January 3, 2014
My dad, Benjamin Edward Messerly, (1917-1989) died twenty-five years ago today from complications of diabetes. At the time it seemed unexpected, but he had been hospitalized for the last two months of his life, so in retrospect it was foreseeable. He died in his home with my mother by his side.
He was born in north St. Louis and dropped out of technical school at age 15 to help his family during the depression. He took a job at a small Kroger grocery floor sweeping floors. He soon became a butcher, which was his profession for almost 50 years. He was a fine baseball player and golfer, playing baseball at a high amateur level and maintaining a single handicap at golf despite only playing about once a week. He served in the Navy in WWII and came home in January 1946 to his family in the suburb of St. Louis where I grew up. He only had an eighth grade education, but he read constantly and was well versed in the politics of the day. He was especially fond of the American President Harry Truman. I suppose a plainspoken Missourian without much formal education was a perfect fit for my dad.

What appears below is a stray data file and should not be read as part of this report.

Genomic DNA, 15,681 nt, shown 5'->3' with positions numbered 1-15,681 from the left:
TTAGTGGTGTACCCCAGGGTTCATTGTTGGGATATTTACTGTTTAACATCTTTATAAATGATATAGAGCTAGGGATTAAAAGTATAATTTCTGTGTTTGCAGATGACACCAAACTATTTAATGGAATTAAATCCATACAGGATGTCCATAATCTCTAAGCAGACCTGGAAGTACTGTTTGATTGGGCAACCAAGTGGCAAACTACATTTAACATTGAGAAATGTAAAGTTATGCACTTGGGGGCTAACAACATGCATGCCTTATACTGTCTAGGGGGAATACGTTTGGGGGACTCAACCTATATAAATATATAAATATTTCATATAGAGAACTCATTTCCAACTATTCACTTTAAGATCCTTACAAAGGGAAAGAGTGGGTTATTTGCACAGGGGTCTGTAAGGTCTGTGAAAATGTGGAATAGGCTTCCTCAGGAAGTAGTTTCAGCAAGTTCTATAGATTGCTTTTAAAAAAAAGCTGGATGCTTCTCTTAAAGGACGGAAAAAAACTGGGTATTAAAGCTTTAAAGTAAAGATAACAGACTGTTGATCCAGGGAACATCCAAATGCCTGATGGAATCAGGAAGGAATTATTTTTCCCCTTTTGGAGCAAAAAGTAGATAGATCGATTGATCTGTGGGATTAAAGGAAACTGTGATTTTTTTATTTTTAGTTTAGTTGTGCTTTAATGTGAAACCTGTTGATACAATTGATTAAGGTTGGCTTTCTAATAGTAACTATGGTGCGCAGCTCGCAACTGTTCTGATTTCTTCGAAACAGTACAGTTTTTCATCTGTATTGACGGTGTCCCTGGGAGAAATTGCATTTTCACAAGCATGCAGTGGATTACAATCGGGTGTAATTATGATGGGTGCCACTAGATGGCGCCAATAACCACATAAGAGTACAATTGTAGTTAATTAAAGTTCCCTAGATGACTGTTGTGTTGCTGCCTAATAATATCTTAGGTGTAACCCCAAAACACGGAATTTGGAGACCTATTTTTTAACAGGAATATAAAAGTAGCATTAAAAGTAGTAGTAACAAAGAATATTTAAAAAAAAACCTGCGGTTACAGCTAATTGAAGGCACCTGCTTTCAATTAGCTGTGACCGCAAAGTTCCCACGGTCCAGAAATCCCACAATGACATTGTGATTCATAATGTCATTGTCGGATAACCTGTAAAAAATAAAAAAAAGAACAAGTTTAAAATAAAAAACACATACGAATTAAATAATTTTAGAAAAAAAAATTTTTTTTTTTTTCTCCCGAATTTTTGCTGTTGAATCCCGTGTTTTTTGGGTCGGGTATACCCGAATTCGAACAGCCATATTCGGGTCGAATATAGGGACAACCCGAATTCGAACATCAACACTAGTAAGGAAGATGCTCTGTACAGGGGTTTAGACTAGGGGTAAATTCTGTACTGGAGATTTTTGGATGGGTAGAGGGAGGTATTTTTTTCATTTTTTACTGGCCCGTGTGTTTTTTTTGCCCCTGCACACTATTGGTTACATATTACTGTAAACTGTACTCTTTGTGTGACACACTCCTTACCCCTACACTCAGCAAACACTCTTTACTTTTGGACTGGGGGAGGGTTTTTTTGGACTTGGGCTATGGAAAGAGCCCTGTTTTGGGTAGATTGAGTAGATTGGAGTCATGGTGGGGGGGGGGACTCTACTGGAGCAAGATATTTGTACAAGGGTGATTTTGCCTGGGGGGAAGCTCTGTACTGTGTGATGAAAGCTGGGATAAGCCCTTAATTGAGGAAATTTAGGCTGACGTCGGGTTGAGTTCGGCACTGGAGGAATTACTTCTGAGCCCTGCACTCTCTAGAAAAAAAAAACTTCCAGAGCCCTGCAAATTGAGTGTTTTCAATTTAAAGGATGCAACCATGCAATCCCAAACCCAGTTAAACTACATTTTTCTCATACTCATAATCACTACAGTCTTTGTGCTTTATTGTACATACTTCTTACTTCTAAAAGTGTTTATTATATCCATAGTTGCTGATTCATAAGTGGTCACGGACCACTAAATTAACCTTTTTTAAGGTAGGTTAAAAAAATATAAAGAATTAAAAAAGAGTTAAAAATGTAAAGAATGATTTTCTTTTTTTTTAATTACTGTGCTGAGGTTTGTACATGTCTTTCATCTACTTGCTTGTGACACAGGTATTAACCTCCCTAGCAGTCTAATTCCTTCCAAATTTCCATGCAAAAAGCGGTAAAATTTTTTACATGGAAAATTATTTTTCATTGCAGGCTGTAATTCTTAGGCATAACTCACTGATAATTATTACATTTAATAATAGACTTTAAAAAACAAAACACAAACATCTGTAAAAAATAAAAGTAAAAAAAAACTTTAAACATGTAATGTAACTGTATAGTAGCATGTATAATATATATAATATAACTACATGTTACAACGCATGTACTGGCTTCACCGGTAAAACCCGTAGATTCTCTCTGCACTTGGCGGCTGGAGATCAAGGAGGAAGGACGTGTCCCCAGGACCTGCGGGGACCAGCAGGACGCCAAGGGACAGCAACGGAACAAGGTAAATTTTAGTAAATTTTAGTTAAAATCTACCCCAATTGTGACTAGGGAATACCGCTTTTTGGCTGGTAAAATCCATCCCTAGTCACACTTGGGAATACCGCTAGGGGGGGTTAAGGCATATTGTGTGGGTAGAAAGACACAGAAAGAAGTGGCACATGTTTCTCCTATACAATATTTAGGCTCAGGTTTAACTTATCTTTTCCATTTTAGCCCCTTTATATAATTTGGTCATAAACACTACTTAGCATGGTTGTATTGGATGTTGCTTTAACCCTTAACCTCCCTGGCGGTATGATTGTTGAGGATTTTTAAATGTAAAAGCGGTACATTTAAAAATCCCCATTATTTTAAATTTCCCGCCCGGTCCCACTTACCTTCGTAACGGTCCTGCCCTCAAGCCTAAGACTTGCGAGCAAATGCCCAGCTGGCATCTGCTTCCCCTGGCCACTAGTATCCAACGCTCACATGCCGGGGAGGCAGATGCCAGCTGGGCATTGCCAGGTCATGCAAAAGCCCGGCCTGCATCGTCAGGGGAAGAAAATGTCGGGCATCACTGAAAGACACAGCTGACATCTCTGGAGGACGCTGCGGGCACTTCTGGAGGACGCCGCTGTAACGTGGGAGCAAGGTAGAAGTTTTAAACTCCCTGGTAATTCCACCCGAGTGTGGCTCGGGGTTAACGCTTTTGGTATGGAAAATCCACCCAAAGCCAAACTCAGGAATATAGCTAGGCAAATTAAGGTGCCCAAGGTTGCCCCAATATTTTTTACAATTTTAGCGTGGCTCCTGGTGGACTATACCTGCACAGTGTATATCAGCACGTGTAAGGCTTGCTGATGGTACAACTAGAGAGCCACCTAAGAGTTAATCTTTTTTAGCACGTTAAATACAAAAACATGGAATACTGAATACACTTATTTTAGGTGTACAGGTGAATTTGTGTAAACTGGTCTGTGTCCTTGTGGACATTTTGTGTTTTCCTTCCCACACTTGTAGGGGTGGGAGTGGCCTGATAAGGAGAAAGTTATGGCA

Objectively, I suppose my father was better than some and worse than others—although I’d bet he was better than most. He instilled in me a love of sports and a passion for knowledge. I have the fondest memories of playing golf with him as a small boy, and I’d like to think he would be a bit proud that I still occasionally shoot par! I always accompanied him to his nightly work at our church, where we talked constantly about politics, sports, history, and religion. I thought he was so smart arguing theology and politics with the priests and his fellow parishioners. Due to the many hours of discussions with him as a young boy, I realized that difficult questions exist and easy answers to them elude us.
I can still remember him telling me that I was inquisitive, in response to my constant questioning at the dinner table when I was 9 or 10 years old. Not knowing what the word meant, I asked. After he had explained its meaning to me I asked if it was good to be inquisitive. He answered in the affirmative. Years later the dedication to my master’s thesis would read: “to my dad, who approved of my being inquisitive.”
He was especially fond of saying that great people do what they think is right and then ignore what others think about them. I’m not exactly sure what he meant—I think he liked that President Truman fired General MacArthur—but for me this meant that I should seek the truth and then act on the truth discovered. And while he didn’t agree with most of my conclusions—I vehemently rejected his Catholicism—he accepted me nonetheless. Perhaps he wished he had not unleashed such questioning, but I’d like to think he would be proud of me nonetheless.
My dad was a good man, who taught me and loved me. Words are so ineffectual, but I thank him. I loved you dad.
Your son, John Gerard